[m-dev.] Solvers, negation, existential quantification, and so forth
rafe at cs.mu.OZ.AU
Fri Jun 2 10:08:15 AEST 2006
Peter Schachte, Thursday, 1 June 2006:
> > RECOMMENDATION: we (somehow, perhaps by annotation on mode declarations)
> > identify constraint posting predicates that may succeed, but leave the
> > solver state inconsistent. This property is inherited by compound
> > goals. Goals with this property cannot appear in negated contexts.
> This property needs to be parametric in the solver id involved. This
> is because a primitive may render a *particular* solver complete, but
> it can't possibly promise to render *all* solvers complete.
So far we don't have any notion of solver id.
The key point is that a conjunction in a CLP program may succeed
operationally, but be false denotationally.
> So how about, eg,
> :- mode any < any is semidet + incomplete(cint).
> :- mode cint.ensure_complete is semidet + completes(cint).
I'd really rather not get into syntax too early. In particular, here
you're positing a static naming scheme for solvers, but I'm not sure
that's a good idea in light of PJS' statement that at some point in
the future we may want multiple instances of particular solvers in the
> But this still has the problem with polymorphism. Eg, you might want
> to write a predicate all_equal(list(T), T) that constrains all
> elements of the first argument to equal the second. And you might
> want this to work on lists of any inst terms. I'm not sure how you
> can handle the incompleteness of this pred depending on the
> incompleteness of unification for the parametric type. Suggestions
I don't think you can solve this problem.
My position in a nutshell is that there are enough situations where
program analysis either can't help or is unlikely to help that we
probably shouldn't bother. Instead we should
- expect solvers to provide a "check everything" predicate,
- leave it up to the user to call these appropriately,
- require a promise scope of some kind in the program stating that the
operational semantics of the enclosed goal match its denotational
semantics (i.e., that success corresponds to definite truth, not
possible truth); this promise scope should appear at the junction
in the code between "non-solver space" and "solver space".
[I don't think of interval "solvers" as solvers, because they never tell
you anything positive.]
> > PROBLEM: a goal in a negated context may fail because it detects
> > inconsistency in the solver state due to a goal posted outside the
> > negated context.
> > RECOMMENDATION: since such a goal must be impure (it is querying the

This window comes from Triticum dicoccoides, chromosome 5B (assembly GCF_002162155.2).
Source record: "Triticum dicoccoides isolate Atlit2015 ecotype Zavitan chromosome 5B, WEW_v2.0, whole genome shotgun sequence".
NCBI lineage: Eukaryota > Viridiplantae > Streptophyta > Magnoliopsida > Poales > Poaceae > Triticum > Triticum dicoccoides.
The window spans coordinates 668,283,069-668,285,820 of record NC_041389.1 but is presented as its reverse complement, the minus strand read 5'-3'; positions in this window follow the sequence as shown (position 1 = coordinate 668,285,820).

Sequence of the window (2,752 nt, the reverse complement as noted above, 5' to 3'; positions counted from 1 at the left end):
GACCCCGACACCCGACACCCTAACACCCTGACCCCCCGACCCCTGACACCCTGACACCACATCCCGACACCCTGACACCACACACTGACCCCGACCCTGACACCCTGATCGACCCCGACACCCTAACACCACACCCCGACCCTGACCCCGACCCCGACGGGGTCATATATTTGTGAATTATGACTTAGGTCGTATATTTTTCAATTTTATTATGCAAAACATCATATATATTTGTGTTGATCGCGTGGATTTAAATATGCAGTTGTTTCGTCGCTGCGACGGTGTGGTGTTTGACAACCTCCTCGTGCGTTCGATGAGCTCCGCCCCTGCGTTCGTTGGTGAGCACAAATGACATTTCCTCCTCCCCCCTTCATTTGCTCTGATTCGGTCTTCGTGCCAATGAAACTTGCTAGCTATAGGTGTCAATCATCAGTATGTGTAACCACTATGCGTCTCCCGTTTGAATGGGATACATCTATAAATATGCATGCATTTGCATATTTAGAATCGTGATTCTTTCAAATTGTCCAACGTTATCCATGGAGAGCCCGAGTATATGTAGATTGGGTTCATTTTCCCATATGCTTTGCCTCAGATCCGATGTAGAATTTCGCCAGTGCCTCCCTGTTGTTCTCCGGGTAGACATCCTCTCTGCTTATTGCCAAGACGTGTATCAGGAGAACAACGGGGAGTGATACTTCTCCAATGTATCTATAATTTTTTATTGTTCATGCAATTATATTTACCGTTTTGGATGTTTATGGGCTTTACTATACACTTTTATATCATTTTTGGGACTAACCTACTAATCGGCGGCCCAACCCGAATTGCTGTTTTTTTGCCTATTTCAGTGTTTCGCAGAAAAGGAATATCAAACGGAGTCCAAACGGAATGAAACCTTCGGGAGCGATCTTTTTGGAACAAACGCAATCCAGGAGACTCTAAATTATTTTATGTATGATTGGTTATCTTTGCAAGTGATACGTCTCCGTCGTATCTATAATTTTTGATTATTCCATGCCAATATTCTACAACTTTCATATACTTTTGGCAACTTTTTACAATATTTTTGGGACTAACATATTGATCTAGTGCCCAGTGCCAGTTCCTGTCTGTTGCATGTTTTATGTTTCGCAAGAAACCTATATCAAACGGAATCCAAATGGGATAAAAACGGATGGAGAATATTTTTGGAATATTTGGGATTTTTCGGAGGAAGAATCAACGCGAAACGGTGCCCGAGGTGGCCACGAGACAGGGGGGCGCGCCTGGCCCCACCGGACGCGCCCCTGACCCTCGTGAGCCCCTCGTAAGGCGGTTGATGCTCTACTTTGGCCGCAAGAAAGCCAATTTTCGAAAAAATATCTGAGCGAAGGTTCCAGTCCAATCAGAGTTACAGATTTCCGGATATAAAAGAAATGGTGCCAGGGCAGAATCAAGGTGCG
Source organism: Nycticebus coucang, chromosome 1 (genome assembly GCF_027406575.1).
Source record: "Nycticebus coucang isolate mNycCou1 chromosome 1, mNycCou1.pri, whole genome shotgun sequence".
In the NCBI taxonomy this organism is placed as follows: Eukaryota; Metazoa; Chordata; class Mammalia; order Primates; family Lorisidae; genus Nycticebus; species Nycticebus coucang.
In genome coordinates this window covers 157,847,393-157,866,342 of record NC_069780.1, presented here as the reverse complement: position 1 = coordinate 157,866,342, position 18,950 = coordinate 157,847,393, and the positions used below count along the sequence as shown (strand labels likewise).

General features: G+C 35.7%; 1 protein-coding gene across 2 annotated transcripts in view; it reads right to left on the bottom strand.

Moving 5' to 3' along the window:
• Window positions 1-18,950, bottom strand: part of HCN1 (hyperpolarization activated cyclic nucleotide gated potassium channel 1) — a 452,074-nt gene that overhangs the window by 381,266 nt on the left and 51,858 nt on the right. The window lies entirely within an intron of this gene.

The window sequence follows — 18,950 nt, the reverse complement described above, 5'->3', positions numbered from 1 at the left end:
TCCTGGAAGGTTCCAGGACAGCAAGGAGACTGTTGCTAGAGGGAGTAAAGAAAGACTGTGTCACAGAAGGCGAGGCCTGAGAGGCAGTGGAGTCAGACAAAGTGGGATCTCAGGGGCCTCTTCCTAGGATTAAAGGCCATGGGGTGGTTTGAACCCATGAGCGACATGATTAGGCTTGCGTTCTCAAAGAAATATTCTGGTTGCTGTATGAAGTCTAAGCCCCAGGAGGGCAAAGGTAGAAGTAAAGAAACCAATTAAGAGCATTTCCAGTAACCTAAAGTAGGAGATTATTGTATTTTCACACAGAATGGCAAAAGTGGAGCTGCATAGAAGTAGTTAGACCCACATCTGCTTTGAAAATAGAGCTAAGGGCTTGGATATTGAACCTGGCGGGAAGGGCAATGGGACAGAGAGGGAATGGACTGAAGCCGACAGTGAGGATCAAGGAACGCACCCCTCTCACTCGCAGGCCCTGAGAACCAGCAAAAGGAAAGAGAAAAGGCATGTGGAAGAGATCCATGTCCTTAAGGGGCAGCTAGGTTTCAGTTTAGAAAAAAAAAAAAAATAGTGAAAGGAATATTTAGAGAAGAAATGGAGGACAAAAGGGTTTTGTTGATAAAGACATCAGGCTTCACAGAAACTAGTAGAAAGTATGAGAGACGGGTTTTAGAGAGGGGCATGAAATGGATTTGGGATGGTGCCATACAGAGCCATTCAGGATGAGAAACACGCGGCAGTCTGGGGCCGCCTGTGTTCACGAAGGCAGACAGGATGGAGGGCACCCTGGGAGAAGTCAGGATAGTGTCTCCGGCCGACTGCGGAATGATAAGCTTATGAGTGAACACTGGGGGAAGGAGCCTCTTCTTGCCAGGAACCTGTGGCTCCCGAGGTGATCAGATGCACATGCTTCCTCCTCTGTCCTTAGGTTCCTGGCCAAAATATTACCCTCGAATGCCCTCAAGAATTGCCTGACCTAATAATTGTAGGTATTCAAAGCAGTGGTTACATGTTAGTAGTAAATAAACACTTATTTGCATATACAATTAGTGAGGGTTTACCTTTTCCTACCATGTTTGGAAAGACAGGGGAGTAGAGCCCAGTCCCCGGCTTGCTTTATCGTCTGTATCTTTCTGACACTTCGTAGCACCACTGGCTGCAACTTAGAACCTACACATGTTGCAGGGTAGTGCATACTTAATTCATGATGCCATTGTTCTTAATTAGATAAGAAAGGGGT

> > hidden solver state and therefore has no denotational reading
> Any semidet tell constraint queries the hidden solver state, and tell
> constraints aren't impure. Likewise a labelling pred. But they can't
> be used in negations.
Indeed, so we don't have to worry about them in negations.
> So every goal that may impose constraints, whether complete or
> incomplete, must be marked. Zoltan was suggesting a similar syntax to
> impurity, eg:
> :- constraint pred cint < cint.
> or maybe this:
> :- clp pred cint < cint.
> It's a bit cryptic, but so are 'det' and 'multi', and it's easier on
> the eye.
I was thinking just
:- constraint cint < cint.
(i.e., a constraint is a special kind of pred).
> :- clp mode any < any is semidet + incomplete(cint).
Groundness information disappears very quickly in CLP programs.
Therefore virtually all CLP goals will be inferred as solver incomplete
(what a terrible name...)
I doubt there's much value in adding incomplete(cint) annotations to the
> > PROBLEM: pure IO should not be allowed in a context where a solver state
> > may be inconsistent (because if the inconsistency had been detected
> > earlier, we may not have reached this point in the program).
> It shouldn't be necessary to promise anything. If all solvers are
> complete (and det or cc_multi), IO should be OK. It should also be OK
> to do IO in an impure context.
Many, many solvers are solver incomplete. But Mark's point in a
different reply addresses this issue nicely, IMO.
> > PROBLEM: existentially quantified solver variables may be constructed,
> > constrained (leaving the solver state inconsistent), then "forgotten"
> > outside the quantification.
> > RECOMMENDATION: solvers should remember all posted constraints so they
> > can be checked for consistency at some point (e.g., where the programmer
> > wants to do IO).
> I guess. This is actually a problem for my delay solver: it doesn't
> centrally remember all the delayed constraints, so it would need to
> be rewritten.
Yep! But it can't be that hard to remember either every constraint or
every variable. The cost will be very small.
> It seems pretty undesirable not to provide any mechanism for garbage
> collecting constraints: after all, they increase monotonically
> throughout the computation. So you'll never be able to write a
> long-running Mercury program that uses constraints. Eventually I
> think we'll need to support existential quantification, and I don't
> think it'd be hard on the Mercury side. But for now I think we can
> ignore it.
Constraints etc. are garbage collected on backtracking, which should be
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